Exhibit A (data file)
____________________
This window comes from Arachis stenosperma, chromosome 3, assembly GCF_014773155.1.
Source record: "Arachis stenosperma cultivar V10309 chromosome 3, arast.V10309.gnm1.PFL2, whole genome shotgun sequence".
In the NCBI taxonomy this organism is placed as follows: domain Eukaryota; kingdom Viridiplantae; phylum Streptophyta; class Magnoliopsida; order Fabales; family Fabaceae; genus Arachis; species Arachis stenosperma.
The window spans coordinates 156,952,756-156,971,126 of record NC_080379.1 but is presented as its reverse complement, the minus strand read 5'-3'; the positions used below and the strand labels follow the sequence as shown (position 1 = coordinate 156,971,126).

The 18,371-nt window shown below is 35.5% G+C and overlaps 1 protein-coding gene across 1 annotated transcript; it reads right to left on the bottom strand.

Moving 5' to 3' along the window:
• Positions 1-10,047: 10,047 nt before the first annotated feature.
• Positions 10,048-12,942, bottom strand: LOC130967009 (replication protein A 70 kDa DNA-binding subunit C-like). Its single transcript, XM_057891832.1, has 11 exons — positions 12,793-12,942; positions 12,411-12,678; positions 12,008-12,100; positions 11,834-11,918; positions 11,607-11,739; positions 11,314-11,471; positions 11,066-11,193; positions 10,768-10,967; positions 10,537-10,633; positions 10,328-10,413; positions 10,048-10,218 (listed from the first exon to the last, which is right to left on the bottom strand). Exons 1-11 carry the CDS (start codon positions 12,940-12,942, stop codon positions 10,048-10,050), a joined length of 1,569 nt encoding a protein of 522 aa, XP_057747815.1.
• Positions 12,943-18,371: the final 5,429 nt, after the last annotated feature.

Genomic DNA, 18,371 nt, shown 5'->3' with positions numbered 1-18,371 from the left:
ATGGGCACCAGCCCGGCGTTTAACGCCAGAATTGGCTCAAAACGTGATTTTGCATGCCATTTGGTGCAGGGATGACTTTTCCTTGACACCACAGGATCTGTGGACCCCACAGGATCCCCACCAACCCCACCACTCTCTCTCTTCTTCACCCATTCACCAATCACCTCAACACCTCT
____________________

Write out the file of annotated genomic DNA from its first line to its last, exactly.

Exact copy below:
This window comes from Arachis stenosperma, chromosome 3, assembly GCF_014773155.1.
Source record: "Arachis stenosperma cultivar V10309 chromosome 3, arast.V10309.gnm1.PFL2, whole genome shotgun sequence".
In the NCBI taxonomy this organism is placed as follows: domain Eukaryota; kingdom Viridiplantae; phylum Streptophyta; class Magnoliopsida; order Fabales; family Fabaceae; genus Arachis; species Arachis stenosperma.
The window spans coordinates 156,952,756-156,971,126 of record NC_080379.1 but is presented as its reverse complement, the minus strand read 5'-3'; the positions used below and the strand labels follow the sequence as shown (position 1 = coordinate 156,971,126).

The 18,371-nt window shown below is 35.5% G+C and overlaps 1 protein-coding gene across 1 annotated transcript; it reads right to left on the bottom strand.

Moving 5' to 3' along the window:
• Positions 1-10,047: 10,047 nt before the first annotated feature.
• Positions 10,048-12,942, bottom strand: LOC130967009 (replication protein A 70 kDa DNA-binding subunit C-like). Its single transcript, XM_057891832.1, has 11 exons — positions 12,793-12,942; positions 12,411-12,678; positions 12,008-12,100; positions 11,834-11,918; positions 11,607-11,739; positions 11,314-11,471; positions 11,066-11,193; positions 10,768-10,967; positions 10,537-10,633; positions 10,328-10,413; positions 10,048-10,218 (listed from the first exon to the last, which is right to left on the bottom strand). Exons 1-11 carry the CDS (start codon positions 12,940-12,942, stop codon positions 10,048-10,050), a joined length of 1,569 nt encoding a protein of 522 aa, XP_057747815.1.
• Positions 12,943-18,371: the final 5,429 nt, after the last annotated feature.

Genomic DNA, 18,371 nt, shown 5'->3' with positions numbered 1-18,371 from the left:
ATGGGCACCAGCCCGGCGTTTAACGCCAGAATTGGCTCAAAACGTGATTTTGCATGCCATTTGGTGCAGGGATGACTTTTCCTTGACACCACAGGATCTGTGGACCCCACAGGATCCCCACCAACCCCACCACTCTCTCTCTTCTTCACCCATTCACCAATCACCTCAACACCTCT